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Lawmakers plan to cancel 2018 judicial primaries

Posted October 4, 2017 8:29 p.m. EDT
Updated October 4, 2017 11:48 p.m. EDT

— State House and Senate leaders have agreed on a provision that cancels the 2018 primary elections for all judicial races and district attorneys.

The provision was tacked onto the conference report for Senate Bill 656, titled the "Electoral Freedom Act."

Most of the bill deals with easing ballot access requirements for third parties as well as for unaffiliated candidates. It also lowers the threshold for a primary candidate to win his or her party's nomination from 40 percent of the primary vote to 30 percent.

"There are many folks in here who would seek to do away with the second [runoff] primary altogether," sponsor Rep. David Lewis, R-Harnett, told the House Rules Committee Wednesday evening. "This would be a step at least in the direction of those who feel that way."

However, one section of the bill moves the filing date for all 2018 judicial and district attorney races from February to June and eliminates the requirement for a primary for those races.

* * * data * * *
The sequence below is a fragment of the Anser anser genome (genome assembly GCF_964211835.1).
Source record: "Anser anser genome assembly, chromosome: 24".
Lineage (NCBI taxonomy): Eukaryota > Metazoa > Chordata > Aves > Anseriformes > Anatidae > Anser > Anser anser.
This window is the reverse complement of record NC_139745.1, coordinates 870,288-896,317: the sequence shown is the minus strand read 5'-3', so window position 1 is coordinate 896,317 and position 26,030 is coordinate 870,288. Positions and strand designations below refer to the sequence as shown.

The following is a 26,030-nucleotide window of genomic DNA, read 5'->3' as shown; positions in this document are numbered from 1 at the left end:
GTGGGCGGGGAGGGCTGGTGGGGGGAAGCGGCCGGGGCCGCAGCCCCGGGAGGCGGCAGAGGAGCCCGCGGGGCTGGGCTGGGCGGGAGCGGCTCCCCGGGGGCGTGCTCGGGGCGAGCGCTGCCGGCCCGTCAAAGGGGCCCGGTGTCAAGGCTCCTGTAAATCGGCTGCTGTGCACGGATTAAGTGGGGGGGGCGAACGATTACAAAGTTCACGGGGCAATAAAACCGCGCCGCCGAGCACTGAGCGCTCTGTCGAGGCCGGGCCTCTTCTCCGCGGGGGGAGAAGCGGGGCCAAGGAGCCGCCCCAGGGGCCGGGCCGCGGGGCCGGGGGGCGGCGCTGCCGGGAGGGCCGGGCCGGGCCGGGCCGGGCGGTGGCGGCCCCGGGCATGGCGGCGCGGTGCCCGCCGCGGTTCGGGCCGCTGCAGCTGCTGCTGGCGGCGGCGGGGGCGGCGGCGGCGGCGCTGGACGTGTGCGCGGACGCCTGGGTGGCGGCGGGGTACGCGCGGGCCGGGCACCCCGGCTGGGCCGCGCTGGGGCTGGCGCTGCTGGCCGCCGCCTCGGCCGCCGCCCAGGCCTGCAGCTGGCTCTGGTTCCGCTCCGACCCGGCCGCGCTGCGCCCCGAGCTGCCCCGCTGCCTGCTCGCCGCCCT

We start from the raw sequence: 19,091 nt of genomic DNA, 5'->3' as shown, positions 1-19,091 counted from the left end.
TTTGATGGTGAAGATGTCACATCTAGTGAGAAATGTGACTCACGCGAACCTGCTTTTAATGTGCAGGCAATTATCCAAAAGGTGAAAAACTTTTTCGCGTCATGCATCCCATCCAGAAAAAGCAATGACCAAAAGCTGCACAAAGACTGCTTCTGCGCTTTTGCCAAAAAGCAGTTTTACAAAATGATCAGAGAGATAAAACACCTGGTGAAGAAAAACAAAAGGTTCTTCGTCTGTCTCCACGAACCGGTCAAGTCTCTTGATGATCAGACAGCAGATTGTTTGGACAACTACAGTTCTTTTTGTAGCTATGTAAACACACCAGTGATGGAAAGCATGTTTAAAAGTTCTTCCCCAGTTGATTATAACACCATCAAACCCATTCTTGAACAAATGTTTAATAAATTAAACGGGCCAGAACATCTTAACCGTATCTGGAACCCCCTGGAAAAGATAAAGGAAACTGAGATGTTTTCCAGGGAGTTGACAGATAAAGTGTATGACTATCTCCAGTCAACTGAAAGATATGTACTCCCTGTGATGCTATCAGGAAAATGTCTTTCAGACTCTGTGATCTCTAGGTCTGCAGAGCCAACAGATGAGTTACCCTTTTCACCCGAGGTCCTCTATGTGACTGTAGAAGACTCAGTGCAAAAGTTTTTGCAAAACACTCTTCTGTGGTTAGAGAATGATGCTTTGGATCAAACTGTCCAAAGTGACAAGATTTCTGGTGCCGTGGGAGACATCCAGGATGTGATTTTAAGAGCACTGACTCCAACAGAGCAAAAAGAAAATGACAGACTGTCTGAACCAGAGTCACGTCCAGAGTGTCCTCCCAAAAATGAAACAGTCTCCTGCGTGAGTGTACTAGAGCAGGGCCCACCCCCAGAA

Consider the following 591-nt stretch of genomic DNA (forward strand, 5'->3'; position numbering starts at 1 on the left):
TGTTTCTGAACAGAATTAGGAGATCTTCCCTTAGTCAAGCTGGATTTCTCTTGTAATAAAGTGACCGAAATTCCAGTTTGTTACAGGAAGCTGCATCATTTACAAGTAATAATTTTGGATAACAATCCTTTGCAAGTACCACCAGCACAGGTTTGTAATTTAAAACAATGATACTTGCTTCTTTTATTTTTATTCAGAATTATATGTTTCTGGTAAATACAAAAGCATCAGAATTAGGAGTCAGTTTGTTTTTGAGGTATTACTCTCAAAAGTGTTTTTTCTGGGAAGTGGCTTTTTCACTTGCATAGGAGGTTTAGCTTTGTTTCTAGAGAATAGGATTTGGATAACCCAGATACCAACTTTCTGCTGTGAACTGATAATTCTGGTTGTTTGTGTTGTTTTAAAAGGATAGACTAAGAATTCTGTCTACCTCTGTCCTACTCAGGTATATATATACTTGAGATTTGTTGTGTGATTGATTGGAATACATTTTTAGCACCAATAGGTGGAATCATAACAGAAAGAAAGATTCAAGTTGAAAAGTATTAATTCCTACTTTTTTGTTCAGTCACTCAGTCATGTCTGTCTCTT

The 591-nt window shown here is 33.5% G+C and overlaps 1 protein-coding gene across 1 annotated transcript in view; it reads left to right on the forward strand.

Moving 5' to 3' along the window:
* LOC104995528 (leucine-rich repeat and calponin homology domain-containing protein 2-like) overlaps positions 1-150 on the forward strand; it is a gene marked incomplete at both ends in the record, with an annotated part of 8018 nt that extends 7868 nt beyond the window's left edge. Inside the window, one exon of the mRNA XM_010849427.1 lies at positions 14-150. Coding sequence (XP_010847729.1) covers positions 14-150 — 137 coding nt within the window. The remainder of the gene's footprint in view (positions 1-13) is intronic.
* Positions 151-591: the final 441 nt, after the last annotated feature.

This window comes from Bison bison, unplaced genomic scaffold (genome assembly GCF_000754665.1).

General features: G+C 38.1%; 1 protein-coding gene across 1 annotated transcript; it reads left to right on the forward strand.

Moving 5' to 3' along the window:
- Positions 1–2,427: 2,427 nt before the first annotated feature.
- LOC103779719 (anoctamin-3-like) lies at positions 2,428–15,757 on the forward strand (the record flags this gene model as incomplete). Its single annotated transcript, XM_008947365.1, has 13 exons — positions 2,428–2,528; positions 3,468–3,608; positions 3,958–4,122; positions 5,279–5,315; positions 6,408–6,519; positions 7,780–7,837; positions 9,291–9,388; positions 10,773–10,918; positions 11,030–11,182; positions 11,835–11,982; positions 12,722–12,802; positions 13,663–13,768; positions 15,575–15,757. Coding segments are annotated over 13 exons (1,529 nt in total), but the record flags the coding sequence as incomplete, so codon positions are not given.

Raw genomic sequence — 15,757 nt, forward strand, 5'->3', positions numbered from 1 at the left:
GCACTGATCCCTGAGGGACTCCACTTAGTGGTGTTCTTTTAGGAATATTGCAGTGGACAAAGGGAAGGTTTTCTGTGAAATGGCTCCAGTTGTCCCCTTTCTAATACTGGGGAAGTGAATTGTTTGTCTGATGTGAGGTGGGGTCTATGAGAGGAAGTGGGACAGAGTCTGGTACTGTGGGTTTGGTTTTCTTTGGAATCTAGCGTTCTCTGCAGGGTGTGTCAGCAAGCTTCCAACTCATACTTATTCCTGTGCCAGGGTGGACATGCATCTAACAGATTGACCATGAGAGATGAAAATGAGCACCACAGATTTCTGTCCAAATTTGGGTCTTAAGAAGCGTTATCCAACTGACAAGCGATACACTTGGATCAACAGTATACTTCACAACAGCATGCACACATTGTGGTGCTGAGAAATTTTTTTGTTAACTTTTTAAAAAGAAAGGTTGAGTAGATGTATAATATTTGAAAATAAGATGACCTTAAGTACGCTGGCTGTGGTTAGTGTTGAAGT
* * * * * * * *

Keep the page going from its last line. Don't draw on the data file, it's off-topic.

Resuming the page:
Lewis said the reason for the provision is House Bill 717, a judicial redistricting measure that Senate leaders have said they will not take up this week.

"The reason we are delaying the filing for judicial offices is we are serious about judicial redistricting," he said, noting that many members of the public and the judiciary had advised lawmakers to "take our time and get it right."

Eliminating the primary for judicial and district attorney races, he said, "will repeal the need to rush this through prior to filing opening in February."

However, the cancelation would also apply to the Supreme Court and Court of Appeals races scheduled for 2018, even though those wouldn't be affected by House Bill 717.

House Minority Leader Darren Jackson advised against that idea.

"Several of you may remember the election we had several years ago with 19 or 20 candidates for the Court of Appeals," Jackson, D-Wake, argued. "The ballot could be pages and pages and pages long."

"That’s a big policy change," Jackson added. "I don’t think it worked very well the last time we had it."

The measure passed the committee easily and is expected to receive floor votes in both chambers Thursday.

Because Senate Bill 656 is a conference report, members cannot make changes to it. However, Sen. Ralph Hise, R-Mitchell, said lawmakers could revisit the issue next year if needed.